To Save Lives, Learn What An AED Is And How To Use One

Photo: Tim Boyle, Getty

If you see somebody collapse when you’re out in a public place, you probably already know you should call 000 and start chest compressions. But there’s one other important action that could help the person survive: send somebody to grab the nearest AED.

An automated external defibrillator (AED) is a device that can shock the heart, similar to those electrified paddles you’ve probably seen TV doctors use. Small, user-friendly versions are located in many public places, and they’re designed to be usable even by somebody who has little to no training.

They work because many cardiac arrests are the result of ventricular fibrillation. This means that the cells of the heart, instead of pumping at the same time like they’re supposed to, get out of sync. The heart quivers or vibrates instead of squeezing in strong pumps, and can’t effectively move blood around the body. A strong electric shock from an AED can restart the heart, and improves survival rates over CPR alone.

As the ACT Emergency Services Agency (ESA) explained on its website:

"AEDs when used within the first 3-5 minutes of a person suffering a Sudden Cardiac Arrest (SCA) can dramatically increase a victims chance of survival from less 5% to as much as 70%. AEDs were designed to be used by virtually anyone with little or no experience."

Know where your nearest AED is

I make a mental note anytime I see an AED when I’m out and about. I know there’s one in my kid’s preschool, for example, right by the front door. They’re usually in a common area, easily accessible, and mounted in a place you’ll notice them. The AED Locator app has a map of AEDs, and you can add the ones you find. St John Ambulance Australia also has a web page where you can instantly see Public Access AED units in your area.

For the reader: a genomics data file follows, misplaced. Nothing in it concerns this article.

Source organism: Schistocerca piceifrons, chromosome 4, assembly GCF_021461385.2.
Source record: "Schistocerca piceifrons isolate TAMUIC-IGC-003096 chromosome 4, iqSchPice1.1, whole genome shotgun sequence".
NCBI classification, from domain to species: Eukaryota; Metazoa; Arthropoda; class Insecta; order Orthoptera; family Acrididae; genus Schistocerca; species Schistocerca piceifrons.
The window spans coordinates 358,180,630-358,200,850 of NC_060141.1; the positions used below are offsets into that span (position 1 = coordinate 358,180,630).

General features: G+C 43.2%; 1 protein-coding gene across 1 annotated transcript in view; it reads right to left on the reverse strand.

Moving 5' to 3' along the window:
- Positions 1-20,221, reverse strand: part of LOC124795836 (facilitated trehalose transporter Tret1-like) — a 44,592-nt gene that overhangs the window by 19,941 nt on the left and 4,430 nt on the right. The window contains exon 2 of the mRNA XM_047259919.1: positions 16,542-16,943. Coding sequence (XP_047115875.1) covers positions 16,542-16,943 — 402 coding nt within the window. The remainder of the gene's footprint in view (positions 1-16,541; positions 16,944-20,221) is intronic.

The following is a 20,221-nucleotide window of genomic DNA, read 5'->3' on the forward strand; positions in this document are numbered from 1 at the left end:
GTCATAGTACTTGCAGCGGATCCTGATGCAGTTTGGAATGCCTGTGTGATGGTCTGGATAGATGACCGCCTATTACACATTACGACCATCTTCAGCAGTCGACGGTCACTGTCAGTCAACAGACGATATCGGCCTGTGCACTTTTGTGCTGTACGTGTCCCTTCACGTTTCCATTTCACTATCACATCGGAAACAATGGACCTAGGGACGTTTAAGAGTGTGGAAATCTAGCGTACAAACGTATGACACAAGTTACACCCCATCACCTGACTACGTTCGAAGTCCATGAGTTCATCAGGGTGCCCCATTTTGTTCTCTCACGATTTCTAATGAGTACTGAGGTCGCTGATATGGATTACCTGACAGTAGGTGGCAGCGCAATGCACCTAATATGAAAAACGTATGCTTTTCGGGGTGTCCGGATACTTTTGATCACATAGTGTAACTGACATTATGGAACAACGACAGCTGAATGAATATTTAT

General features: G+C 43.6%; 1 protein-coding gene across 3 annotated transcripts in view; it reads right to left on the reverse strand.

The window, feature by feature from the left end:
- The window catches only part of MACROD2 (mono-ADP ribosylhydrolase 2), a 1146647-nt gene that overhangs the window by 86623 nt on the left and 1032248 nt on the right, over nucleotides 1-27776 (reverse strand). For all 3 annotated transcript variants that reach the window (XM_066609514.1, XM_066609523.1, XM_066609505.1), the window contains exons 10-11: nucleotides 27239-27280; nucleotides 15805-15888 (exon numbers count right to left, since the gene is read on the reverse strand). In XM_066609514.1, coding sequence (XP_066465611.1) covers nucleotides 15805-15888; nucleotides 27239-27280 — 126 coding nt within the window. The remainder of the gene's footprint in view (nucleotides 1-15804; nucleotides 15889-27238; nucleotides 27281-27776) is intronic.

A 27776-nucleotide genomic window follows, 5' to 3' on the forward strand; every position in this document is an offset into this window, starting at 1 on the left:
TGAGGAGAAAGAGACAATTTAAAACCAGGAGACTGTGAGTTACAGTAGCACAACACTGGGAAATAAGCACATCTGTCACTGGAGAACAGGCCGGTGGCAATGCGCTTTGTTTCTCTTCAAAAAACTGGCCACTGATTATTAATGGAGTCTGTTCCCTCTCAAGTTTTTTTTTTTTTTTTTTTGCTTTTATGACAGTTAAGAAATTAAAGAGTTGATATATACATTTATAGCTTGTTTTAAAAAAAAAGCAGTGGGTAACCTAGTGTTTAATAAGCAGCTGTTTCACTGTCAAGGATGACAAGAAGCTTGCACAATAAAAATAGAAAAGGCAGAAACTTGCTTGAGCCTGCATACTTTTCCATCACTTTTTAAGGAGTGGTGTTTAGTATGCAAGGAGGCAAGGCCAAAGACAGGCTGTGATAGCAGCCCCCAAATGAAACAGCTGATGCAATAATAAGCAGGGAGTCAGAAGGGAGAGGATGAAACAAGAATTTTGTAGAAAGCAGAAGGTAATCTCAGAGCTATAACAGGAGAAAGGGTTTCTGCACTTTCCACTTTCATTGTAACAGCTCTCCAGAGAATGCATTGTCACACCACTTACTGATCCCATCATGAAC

It’s also not a bad idea to ask at the front office of places where you spend a lot of time (work, school, etc) if they have an AED and where it is.

When it’s time to use the AED, remember to call 000 and begin chest compressions while somebody goes and gets the device.

Follow the directions

If you take a CPR class, you’ll probably get a chance to use a training version of an AED. The amazing thing, to me, was that you don’t have to remember exactly what to do — the machine speaks to you, and walks you through the steps you should take.

Among them: after you stick the electrodes onto the person’s body, the machine will “listen” to the heart’s electrical signals to figure out whether the person seems to be in ventricular fibrillation. If the machine detects a normal heartbeat, it won’t shock the person. So you don’t need to be sure of why the person collapsed; just attach the machine and let it do its thing.

Here is a full set of instructions, from the Red Cross. Note that it says an AED is for a “non-breathing child aged 8 or older who weighs more than 25kg, or an adult.” If the machine determines that the person needs a shock, you’ll make sure everyone is standing clear—nobody touching the person—and then push the button. After the shock, or if the machine does not recommend a shock, do CPR as usual.


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